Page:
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Author: David Marquis
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  • August

    Detecting sound in the Arctic

    The U.S. Army Engineer Research and Development Center’s Cold Regions Research and Engineering Laboratory’s (CRREL) signature physics branch is obsessed with sound -- or more specifically, the way it travels through the atmosphere and interacts with terrain – and methods for extracting information from sound signals.
  • Researchers test vehicle mobility and performance for Arctic environments

    Researchers from the U.S. Army Engineer Research and Development Center’s (ERDC) Cold Regions Research and Engineering Laboratory’s (CRREL) Force Projection and Sustainment Branch are researching new technology to assist the Army with achieving its objective of regaining Arctic dominance by ensuring Soldiers have vehicles equipped to handle the coldest regions on Earth.
  • A SMART scholar

    In 2016, Warren Kadoya was finishing up his master’s at the University of Arizona in Tucson — looking for a job and aspiring to continue his education by pursing a doctorate in environmental engineering ― when his advisors encouraged him to apply to the Department of Defense’s (DoD) SMART Scholarship program. Kadoya was selected for the program by the U.S. Army Engineer Research and Development Center’s Cold Regions Research and Engineering Laboratory (CRREL) in Hanover, New Hampshire, and the experience enabled him to continue his education while simultaneously working in his field of study.
  • CRREL researchers test new modular LiDAR tower, sensors

    The U.S. Army Engineer Research and Development Center’s Cold Regions Research and Engineering Laboratory’s (CRREL) Remote Sensing Geographic Information System Center of Expertise (RSGIS CX) is testing a newly engineered automated terrestrial laser scanning system (A-TLS) in Alaska.
  • July

    CRREL hosts Arctic science and technology summit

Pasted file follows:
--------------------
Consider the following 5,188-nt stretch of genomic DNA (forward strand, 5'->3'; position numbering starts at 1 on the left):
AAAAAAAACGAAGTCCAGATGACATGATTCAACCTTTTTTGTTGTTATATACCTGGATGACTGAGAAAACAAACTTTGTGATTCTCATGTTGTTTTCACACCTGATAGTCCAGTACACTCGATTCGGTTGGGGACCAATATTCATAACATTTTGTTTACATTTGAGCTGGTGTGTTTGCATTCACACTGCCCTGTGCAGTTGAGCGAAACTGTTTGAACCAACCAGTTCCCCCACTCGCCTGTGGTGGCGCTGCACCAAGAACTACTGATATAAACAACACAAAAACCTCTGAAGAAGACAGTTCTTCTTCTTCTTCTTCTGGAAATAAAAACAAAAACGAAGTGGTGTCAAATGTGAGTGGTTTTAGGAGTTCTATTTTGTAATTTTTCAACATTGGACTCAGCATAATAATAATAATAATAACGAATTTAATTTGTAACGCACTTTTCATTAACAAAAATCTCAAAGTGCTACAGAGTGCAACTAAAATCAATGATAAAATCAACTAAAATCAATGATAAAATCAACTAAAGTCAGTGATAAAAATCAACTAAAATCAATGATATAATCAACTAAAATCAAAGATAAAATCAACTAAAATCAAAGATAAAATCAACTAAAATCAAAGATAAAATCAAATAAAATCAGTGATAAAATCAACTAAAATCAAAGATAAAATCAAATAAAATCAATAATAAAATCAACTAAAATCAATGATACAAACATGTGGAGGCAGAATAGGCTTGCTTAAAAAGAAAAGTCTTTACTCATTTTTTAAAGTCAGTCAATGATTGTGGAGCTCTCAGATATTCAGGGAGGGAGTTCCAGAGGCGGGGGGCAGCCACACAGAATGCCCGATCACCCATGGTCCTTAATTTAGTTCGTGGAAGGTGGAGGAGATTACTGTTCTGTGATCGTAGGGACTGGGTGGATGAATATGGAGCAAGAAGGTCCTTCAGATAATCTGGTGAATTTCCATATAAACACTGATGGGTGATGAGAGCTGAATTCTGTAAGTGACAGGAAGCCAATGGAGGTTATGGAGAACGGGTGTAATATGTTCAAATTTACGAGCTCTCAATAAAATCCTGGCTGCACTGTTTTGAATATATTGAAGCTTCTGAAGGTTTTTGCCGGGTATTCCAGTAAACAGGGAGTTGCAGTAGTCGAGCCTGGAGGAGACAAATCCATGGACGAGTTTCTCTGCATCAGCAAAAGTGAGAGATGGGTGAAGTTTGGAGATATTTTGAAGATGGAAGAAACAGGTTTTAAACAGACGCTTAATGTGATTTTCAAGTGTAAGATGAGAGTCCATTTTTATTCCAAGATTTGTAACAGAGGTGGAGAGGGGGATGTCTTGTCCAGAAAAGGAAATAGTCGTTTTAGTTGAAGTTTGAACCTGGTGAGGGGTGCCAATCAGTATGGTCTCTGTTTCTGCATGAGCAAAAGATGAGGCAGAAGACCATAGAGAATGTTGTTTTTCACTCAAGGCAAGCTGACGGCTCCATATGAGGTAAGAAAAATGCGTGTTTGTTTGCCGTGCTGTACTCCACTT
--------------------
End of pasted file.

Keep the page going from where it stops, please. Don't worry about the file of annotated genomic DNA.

As focus continues to shift towards the complexities of the Arctic, the Department of Defense (DOD) hosted an Arctic science and technology (S&T) summit at the U.S. Army Engineer Research and Development Center’s Cold Regions Research and Engineering Laboratory (CRREL) in Hanover, New Hampshire.
  • April

    Making Waves: ERDC studies oil spill cleanup techniques

    In the event of an oil spill in the ocean, such as an oil tanker tipping over, its container getting breached or an oil rig’s pipeline leaking, immediate response for cleanup is needed. However, at times, it can be difficult to determine the best means of effective oil-spill cleanup.
  • CRREL tests new ways to measure smoke density

    CRREL partners with the U.S. Coast Guard's Research and Development Center and the Environmental Protection Agency to test an aerial drone to determine how effective the device is for measuring air quality and environmental impact of burning oil on water. The aerial drone is a new means of capturing these measurements, and CRREL is one of the few federal agencies with the knowledge, permissions, licenses, and facilities to accommodate in situ burns.
  • March

    CRREL Site Visit

    Students from the Osher Lifelong Learning Institute program at Dartmouth College, located in Hanover, New Hampshire, visited the U.S. Army Corps of Engineers Research and Development Center’s Cold Regions Research and Engineering Laboratory, also located in Hanover, February 24, 2020. The Osher Lifelong Learning Institute believes that regardless of age, learning never stops. This winter, they offered the course “Hot Topics at the Cold Regions Lab,” giving 46 students — made up of mostly retired professionals from a variety of backgrounds — the opportunity to hear from CRREL scientists and engineers about the type of work they do for laboratory and the ERDC.